According to the constant detecting apparatus for a brushless DC motor having the structure described above, the winding resistance value after temperature compensation can be calculated based on the winding resistance value at a predetermined temperature stored in the storage device and the winding temperature detected during rotation of the brushless DC motor. In addition, the phase resistance value is calculated by adding the calculated winding resistance value and the wiring resistance value stored in the storage device, and the copper loss is calculated by the phase current detected by the phase current detecting device. In addition, the phase resistance value is calculated by adding the calculated winding resistance value and the wiring resistance value stored in the storage device, and calculates the copper loss by the phase current detected by the phase current detecting device. The effective phase current that does not include the iron loss component by calculating the iron loss based on this copper loss and the mechanical loss and the total motor loss stored in the storage device, and then calculating the iron loss equivalent resistance value with respect to the phase voltage.
In addition, using the compensating values of the phases of voltage phase difference and the current phase difference stored in the storage device, the phase differences detected by the phase detecting device are compensated, and then the current phase difference that does not include the iron loss component is calculated. In addition, by calculating the magnetic field axis inductance and the torque axis inductance based on the induced voltage constant stored in the storage device and the phase resistance value, the effective phase current, the compensating voltage phase difference, and the current phase difference calculated based on the detected values, each of the inductances can be calculated with high precision taking into consideration the fluctuations in the copper loss, the discrepancy of the phase current due to iron loss, the detection error due to the phase delay of the position detecting device, and the fluctuations in the induced voltage.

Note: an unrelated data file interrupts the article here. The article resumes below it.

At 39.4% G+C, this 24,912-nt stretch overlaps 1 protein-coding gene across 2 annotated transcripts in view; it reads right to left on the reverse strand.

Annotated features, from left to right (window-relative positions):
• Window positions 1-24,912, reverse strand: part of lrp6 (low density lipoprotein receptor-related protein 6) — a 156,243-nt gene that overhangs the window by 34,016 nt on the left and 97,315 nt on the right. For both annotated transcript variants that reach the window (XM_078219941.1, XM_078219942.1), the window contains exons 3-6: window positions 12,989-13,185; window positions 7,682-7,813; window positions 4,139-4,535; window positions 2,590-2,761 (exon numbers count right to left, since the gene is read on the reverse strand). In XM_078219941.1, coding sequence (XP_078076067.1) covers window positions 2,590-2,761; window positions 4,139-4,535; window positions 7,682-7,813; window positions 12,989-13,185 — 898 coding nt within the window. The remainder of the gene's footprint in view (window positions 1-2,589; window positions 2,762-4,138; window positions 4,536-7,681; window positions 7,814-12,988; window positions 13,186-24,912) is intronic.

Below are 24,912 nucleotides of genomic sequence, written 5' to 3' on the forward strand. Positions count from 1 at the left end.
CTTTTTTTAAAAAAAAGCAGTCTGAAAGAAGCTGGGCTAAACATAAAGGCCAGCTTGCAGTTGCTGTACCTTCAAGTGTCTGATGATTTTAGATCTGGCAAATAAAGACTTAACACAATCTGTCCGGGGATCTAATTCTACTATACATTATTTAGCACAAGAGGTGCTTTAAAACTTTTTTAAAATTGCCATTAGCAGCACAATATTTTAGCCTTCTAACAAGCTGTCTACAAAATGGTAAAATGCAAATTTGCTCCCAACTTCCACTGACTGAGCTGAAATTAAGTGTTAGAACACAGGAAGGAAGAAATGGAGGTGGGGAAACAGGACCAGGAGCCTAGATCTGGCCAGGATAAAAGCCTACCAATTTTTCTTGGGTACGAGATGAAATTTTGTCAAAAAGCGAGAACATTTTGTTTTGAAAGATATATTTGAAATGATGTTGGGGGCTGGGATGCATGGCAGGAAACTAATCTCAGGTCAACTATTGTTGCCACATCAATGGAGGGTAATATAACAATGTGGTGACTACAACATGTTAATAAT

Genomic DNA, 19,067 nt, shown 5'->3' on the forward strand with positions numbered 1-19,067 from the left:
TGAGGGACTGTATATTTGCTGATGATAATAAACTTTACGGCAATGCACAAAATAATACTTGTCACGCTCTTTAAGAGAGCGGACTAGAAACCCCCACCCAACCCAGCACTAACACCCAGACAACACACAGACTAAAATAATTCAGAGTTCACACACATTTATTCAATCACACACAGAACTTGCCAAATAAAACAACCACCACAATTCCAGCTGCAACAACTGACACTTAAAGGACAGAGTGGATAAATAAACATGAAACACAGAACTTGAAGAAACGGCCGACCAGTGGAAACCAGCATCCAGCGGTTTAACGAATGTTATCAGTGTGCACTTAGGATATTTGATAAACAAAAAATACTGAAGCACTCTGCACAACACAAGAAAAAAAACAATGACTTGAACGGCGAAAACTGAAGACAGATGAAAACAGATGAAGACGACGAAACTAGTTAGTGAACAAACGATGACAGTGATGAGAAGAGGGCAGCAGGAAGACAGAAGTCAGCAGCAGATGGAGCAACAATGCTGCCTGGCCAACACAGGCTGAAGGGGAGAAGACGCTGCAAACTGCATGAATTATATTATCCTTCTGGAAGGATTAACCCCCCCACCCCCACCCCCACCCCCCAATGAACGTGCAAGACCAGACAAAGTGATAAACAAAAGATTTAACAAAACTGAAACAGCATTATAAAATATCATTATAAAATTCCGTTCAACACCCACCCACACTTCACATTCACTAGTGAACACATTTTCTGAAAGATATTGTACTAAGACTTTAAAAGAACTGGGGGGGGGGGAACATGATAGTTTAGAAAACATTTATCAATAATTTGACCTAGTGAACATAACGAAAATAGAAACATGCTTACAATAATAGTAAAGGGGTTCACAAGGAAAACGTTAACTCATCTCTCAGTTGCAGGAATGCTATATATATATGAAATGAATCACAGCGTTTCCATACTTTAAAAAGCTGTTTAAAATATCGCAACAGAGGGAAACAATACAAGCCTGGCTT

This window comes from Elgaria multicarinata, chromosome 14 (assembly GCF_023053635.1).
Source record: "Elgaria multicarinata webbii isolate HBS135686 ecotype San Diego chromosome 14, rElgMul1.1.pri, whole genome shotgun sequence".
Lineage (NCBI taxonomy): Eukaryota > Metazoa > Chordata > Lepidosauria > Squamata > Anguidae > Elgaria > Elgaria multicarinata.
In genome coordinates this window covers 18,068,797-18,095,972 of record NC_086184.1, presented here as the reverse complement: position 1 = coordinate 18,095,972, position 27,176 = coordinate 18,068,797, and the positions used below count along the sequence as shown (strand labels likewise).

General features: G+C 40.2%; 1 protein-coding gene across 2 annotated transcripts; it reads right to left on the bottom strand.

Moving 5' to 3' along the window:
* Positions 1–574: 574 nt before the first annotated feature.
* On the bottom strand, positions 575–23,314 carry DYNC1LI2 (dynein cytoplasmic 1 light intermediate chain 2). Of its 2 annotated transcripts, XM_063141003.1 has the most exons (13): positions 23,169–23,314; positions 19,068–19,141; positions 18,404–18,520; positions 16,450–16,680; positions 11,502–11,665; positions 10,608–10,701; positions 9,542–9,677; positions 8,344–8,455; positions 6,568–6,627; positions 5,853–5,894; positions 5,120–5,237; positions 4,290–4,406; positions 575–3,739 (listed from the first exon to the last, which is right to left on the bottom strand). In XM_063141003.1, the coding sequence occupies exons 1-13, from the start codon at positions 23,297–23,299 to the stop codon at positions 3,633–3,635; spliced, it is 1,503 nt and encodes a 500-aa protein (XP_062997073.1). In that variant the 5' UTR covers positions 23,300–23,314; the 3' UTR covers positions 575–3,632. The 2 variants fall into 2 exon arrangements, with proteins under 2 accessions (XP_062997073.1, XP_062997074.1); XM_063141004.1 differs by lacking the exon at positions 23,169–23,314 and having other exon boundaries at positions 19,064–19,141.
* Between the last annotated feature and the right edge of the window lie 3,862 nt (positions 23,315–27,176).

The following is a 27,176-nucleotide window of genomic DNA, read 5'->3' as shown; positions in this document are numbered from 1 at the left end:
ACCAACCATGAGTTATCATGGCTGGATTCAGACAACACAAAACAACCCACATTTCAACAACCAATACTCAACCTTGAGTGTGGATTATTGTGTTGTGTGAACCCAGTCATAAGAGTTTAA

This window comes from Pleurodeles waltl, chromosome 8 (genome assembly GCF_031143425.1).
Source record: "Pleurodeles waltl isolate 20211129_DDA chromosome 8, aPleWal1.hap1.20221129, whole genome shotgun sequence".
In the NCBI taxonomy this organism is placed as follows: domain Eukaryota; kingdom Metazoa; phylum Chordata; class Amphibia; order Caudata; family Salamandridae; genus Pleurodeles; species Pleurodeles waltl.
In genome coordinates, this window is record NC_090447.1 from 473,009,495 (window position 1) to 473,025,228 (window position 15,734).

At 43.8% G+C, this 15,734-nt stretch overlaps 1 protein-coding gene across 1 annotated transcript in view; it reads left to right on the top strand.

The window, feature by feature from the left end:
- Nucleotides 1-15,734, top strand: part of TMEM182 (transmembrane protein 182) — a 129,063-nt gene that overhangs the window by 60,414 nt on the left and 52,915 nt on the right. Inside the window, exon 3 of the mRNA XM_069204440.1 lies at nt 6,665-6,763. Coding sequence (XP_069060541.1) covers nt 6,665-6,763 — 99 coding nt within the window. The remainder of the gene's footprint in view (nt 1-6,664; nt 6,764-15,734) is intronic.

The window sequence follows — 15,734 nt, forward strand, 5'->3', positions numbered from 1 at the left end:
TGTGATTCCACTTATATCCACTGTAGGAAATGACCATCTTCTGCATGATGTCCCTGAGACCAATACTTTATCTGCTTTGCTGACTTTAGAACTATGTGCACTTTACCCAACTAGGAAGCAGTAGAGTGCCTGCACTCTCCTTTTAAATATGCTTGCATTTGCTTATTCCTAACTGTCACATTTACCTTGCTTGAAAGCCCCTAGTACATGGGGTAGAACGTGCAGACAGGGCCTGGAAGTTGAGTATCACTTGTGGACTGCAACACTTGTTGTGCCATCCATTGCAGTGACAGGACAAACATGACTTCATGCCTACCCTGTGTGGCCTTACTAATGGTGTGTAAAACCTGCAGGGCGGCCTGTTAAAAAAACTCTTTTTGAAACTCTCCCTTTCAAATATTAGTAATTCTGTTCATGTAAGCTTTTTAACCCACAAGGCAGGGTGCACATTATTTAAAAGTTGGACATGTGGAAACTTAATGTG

In addition, in a sixth aspect of the present invention, a control apparatus for a brushless DC motor that rotates a brushless DC motor comprising a rotor that has a permanent magnet and a multiphase stator having stator windings that generate a rotating field that rotates this rotor using an electric switching device (for example, the inverter 13 in the embodiment described below) that sequentially commutes the electricity to the stator winding that comprises a plurality of switching elements characterized in comprising a phase voltage detecting device (for example, the phase voltage detector 46 in the embodiment described below) for detecting the phase angle and the effective value of the phase voltage of the brushless DC motor and a phase current detecting device (for example, the phase current detector 47 in the embodiment described below) for detecting the phase angle and the effective value of the phase current and a position detecting device (for example, the position sensor 43 in the embodiment described below) for detecting the phase angle of the induced voltage from the magnetic pole position of the rotor and a rotation number detecting device (for example the rotation sensor 41 in the embodiment described below) for detecting the number of rotations; a phase resistance value calculating device (for example, step S 12 in the embodiment described below) for calculating the phase resistance value based on the temperature of the brushless DC motor and an induced voltage constant calculating device (for example, step S 24 in the embodiment described below) for calculating the induced voltage constant; a phase difference calculating device (for example, step S 14 and step S 17 in the embodiment described below) for calculating the voltage phase difference comprising the difference between the phases of the induced voltage and the phase current and the current phase difference comprising the difference between the phases of the induced voltage and phase current; a phase compensating value calculating device (for example, the step S 16 in the embodiment described below) for calculating the phase compensating value that compensates the voltage phase difference and the current phase difference based on the number of rotations; an iron loss calculating device (for example, steps S 20 to step S 27 in the embodiment described below) for calculating the iron loss of the brushless DC motor during rotation; an effective phase current calculating device (step S 28 in the embodiment described below) for calculating the effective phase current based on the iron loss by subtracting the iron loss component from the phase current; an inductance calculating device (for example step S 29 in the embodiment described below) for calculating the magnetic field axis inductance and the torque axis inductance based on the phase resistance value, the number of rotations, the induced voltage constant, the voltage phase difference, the current phase difference, the phase compensating value, and the effective phase current; a torque command input device (for example, the torque command calculating unit 21 in the embodiment described below) that inputs the torque command value; a current command value calculating device (for example, the target current calculating unit 22 in the embodiment described below) for calculating the magnetic field axis current command value and the torque axis current command value based on the induced voltage constant, the magnetic field axis inductance, the torque axis inductance, and the torque command value; and a pulse width modulated signal output device (for example, the feedback control unit 23 in the embodiment described below) that outputs a pulse width modulated signal to the electric switching device based on the magnetic field axis current command value and the torque axis current command value.